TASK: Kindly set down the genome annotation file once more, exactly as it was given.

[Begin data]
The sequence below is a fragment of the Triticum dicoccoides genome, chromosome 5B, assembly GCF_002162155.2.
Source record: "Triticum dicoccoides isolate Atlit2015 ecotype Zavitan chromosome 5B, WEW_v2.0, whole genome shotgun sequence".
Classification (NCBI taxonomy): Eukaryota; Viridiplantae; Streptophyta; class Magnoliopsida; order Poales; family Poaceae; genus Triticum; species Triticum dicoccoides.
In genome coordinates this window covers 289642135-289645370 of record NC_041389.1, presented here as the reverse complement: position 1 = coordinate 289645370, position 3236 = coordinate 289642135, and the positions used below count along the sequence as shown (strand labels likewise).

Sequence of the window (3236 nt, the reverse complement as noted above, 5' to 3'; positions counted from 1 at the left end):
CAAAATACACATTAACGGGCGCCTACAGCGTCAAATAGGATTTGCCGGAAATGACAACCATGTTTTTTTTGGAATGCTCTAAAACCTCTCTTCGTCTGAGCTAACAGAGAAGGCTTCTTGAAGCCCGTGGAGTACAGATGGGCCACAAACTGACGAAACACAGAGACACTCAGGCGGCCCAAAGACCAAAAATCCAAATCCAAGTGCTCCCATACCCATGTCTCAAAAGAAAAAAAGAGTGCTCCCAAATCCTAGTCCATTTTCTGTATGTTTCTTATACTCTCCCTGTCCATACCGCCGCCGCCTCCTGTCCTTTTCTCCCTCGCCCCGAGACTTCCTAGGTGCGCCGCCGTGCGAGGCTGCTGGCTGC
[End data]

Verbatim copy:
The sequence below is a fragment of the Triticum dicoccoides genome, chromosome 5B, assembly GCF_002162155.2.
Source record: "Triticum dicoccoides isolate Atlit2015 ecotype Zavitan chromosome 5B, WEW_v2.0, whole genome shotgun sequence".
Classification (NCBI taxonomy): Eukaryota; Viridiplantae; Streptophyta; class Magnoliopsida; order Poales; family Poaceae; genus Triticum; species Triticum dicoccoides.
In genome coordinates this window covers 289642135-289645370 of record NC_041389.1, presented here as the reverse complement: position 1 = coordinate 289645370, position 3236 = coordinate 289642135, and the positions used below count along the sequence as shown (strand labels likewise).

Sequence of the window (3236 nt, the reverse complement as noted above, 5' to 3'; positions counted from 1 at the left end):
CAAAATACACATTAACGGGCGCCTACAGCGTCAAATAGGATTTGCCGGAAATGACAACCATGTTTTTTTTGGAATGCTCTAAAACCTCTCTTCGTCTGAGCTAACAGAGAAGGCTTCTTGAAGCCCGTGGAGTACAGATGGGCCACAAACTGACGAAACACAGAGACACTCAGGCGGCCCAAAGACCAAAAATCCAAATCCAAGTGCTCCCATACCCATGTCTCAAAAGAAAAAAAGAGTGCTCCCAAATCCTAGTCCATTTTCTGTATGTTTCTTATACTCTCCCTGTCCATACCGCCGCCGCCTCCTGTCCTTTTCTCCCTCGCCCCGAGACTTCCTAGGTGCGCCGCCGTGCGAGGCTGCTGGCTGC